Ofer - Release on Bail, Stone Throwing

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Hagit Shlonsky (reporting)

Translation: Marganit W.

Courtroom 7

11:40 AM

Judge: Captain Etty Adar

Suheib Hadr Abdul Aziz Burkan, ID 854693926, born May 1995, a high school student from Hebron. He's been in detention since 24.2.10.

His father and cousin are present in court.

The boy, who looks young for his age, is wearing brown prison uniform fitting his size. This proves that the GSS is well equipped for the several hundred minors now in custody.

"Minors" in the Occupied Territories are children under 16. We have previously commented on the fact that proceedings of the "Juvenile Court" instituted in the military courts last year (2009) do not include detention and interrogation of minors. Only after an indictment has been issued for a minor, will a trial be conducted by a judge who has been especially trained to try minors and children under conditions that take into consideration their tender age.

Unlike Israeli children and youths, but like Palestinian minors who get arrested, Suheib Burkan was interrogated without a parent or a social worker present, late at night and by interrogators trained to extract admissions by various techniques (including ‘moderate physical pressure'). Defense attorneys report that most minors confess the alleged crimes under interrogation.

Suheib is charged with "throwing rocks at an IDF jeep with the intent of hurting the passengers." He denies the allegations. He rejects the identification by a soldier in the jeep who claims to have recognized the rock thrower.

The detainee is brought to court and sits in the dock with adult detaineesinfo-icon. Attorney Iyad Misk states that Suheib denies the allegations, claiming that the soldier testified 15 minutes after the rock had been thrown at the jeep (hurting no one), without ever establishing eye contact with Suheib all this time.

Attorney Misk reminds the court that in the case of minors, alternative to detention should always be considered, especially in view of the fact that he is incarcerated with adults at the detention facility and under conditions that are reprehensible by all accounts.

The judge handed down her decision after the break: remand extension until the conclusion of the proceedings.

The defense will appeal.


Tuesday 2.3.10.

Courtroom 3: Appeals

Observers: Hava Halevi and Hagit Shlonsky

Judge: President of the Military Court of Appeals Lieutenant-Colonel Aharon Mishnayot

Appeal in the case of Suheib Burkan

Defense Attorney Misk requests an alternative to detention. He cites precedents from earlier cases and repeats his arguments stated in the lower court. He stresses that every additional day the minor spends in jail causes him irreparable damage. After seven days in custody he is still jailed with adults under conditions that are unfit for minors.

The prosecutor, Jenia Walinsky, too, cites precedents stating that the soldier in the jeep saw the boy who threw rocks clearly and his testimony is strong proof.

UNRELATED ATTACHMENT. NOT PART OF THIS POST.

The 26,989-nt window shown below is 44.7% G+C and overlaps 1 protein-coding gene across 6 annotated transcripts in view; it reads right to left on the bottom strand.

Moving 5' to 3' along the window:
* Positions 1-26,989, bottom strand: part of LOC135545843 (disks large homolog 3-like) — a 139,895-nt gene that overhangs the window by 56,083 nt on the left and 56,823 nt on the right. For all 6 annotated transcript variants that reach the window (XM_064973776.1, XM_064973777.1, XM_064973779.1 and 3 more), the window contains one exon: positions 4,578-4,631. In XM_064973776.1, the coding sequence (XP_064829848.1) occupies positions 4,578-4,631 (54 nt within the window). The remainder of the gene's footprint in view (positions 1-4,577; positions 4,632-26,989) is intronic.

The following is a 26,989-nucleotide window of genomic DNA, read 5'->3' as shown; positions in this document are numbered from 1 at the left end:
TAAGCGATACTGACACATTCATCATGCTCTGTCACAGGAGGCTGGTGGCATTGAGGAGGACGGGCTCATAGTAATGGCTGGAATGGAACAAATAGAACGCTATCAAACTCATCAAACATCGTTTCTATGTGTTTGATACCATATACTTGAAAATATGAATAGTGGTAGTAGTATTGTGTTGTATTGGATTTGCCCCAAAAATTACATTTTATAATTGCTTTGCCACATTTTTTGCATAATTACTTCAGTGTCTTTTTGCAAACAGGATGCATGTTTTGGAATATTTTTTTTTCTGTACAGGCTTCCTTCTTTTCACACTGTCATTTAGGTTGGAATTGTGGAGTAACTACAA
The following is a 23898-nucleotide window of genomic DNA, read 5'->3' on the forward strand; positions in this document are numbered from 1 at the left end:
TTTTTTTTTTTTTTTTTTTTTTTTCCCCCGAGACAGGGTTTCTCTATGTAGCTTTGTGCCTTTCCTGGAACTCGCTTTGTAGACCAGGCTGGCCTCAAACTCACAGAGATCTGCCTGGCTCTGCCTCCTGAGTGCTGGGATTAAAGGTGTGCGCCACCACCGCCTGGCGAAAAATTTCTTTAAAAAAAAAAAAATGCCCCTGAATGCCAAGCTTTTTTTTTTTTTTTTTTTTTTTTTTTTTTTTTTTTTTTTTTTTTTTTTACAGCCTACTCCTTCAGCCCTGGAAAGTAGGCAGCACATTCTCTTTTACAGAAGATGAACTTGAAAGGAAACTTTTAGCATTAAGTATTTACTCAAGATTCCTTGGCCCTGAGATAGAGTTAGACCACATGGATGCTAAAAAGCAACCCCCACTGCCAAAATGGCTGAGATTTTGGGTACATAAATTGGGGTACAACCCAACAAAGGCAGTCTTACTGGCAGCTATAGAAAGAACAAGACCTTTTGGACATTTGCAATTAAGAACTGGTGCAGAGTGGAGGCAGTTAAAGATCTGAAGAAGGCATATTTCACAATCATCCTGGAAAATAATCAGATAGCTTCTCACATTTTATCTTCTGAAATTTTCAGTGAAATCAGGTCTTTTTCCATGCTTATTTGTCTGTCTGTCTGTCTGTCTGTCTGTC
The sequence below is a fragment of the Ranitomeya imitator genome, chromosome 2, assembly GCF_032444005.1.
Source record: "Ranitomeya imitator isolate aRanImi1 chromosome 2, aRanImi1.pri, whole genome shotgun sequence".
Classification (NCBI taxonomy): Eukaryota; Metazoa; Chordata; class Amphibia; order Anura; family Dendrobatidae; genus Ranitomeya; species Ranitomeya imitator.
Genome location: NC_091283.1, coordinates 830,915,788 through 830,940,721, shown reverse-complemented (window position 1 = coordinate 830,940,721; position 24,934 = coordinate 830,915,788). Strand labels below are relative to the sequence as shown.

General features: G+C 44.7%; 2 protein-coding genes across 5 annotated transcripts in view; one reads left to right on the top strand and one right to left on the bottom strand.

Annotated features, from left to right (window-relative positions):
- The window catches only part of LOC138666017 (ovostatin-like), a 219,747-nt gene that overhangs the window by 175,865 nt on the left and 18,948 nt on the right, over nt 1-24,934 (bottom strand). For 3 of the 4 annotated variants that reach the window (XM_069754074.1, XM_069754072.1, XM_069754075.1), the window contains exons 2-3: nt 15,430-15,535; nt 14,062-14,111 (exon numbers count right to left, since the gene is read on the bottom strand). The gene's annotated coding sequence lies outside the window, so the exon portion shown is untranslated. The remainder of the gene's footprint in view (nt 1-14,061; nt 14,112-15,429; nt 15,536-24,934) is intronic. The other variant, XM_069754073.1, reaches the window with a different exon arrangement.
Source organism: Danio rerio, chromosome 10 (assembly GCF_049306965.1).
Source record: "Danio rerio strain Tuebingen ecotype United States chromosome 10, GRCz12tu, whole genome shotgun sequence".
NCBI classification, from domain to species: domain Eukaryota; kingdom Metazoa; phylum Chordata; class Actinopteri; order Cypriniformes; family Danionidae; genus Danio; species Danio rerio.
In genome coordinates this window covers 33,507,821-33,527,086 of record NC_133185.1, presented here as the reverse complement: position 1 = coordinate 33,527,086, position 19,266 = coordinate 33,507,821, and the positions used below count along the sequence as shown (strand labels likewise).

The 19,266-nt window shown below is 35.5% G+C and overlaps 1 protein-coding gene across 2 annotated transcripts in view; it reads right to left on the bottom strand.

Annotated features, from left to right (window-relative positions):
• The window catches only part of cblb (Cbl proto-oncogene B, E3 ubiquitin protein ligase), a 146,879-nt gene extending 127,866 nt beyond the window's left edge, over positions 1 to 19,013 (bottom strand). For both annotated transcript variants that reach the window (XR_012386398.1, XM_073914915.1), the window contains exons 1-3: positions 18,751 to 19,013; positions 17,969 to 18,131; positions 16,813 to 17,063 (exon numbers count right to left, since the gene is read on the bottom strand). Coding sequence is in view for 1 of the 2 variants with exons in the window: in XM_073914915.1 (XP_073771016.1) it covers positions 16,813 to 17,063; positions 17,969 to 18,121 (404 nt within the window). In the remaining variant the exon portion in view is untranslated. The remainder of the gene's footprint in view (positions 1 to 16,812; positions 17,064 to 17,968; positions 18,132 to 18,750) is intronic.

The judge turns to the father, who is present in court. The father promises to keep an eye on his son and asks the court to release him. He promises to drive him to and from school in his car.

24 hours later the judge hands down his decision: release on bail for 3000 shekels plus third party guarantee for 10,000 shekels.

Atty. Misk appealed also the detention of Akram Al Aziz Alkarim Sharawna, ID 854562881, 15.5 years old.

Akram is accused of throwing rocks during a ‘public disturbance aiming to harm life or property'. The incident took place in Hebron on 23.2.10. He was arrested with other boys (one is Ahmad Maher Abu Ramila, ID 90206446 who is co-defendant in this case but is not present in court). Akram denies the allegations. He is sitting in the dock wiping his tears. His mother is present in court.

The defense repeats what was said above, stressing that Akram has been in jail for 8 days with adult detainees.

Prosecutor Jenia Walinsky cites precedents and talks excitedly about "risk" and "combustible situation" where children throw rocks in their villages... [nobody in court wonders why there are soldiers in those Palestinian villages, who are allegedly the targets of those rocks - H.Sh.]

The judge asks the defense to reach an agreement with the prosecution right away. Perhaps he, too, notices the tears in Akram's eyes. The defense explains that the boy denies the allegations and that it is not yet time to cut a plea bargain.

The judge - through the attorney - asks the mother if she agrees to a plea bargain, but she does not understand. She tells the court that she gave her son 15 shekels and sent him to the grocery store to get bread, but on the way he stumbled on a demonstration, trying to cross the street....

The court stops her. She was only asked about alternative to detention, but she does not understand "alternative to detention" nor the convoluted ways in which the court functions, certainly not legalese when it is translated into Arabic.

Akram was not so lucky: the judge rejected the appeal and the boy will remain at the Ofer detention facility, apparently until he pleads guilty to the charges,  so that the attorney can then negotiate a plea bargain with the prosecution.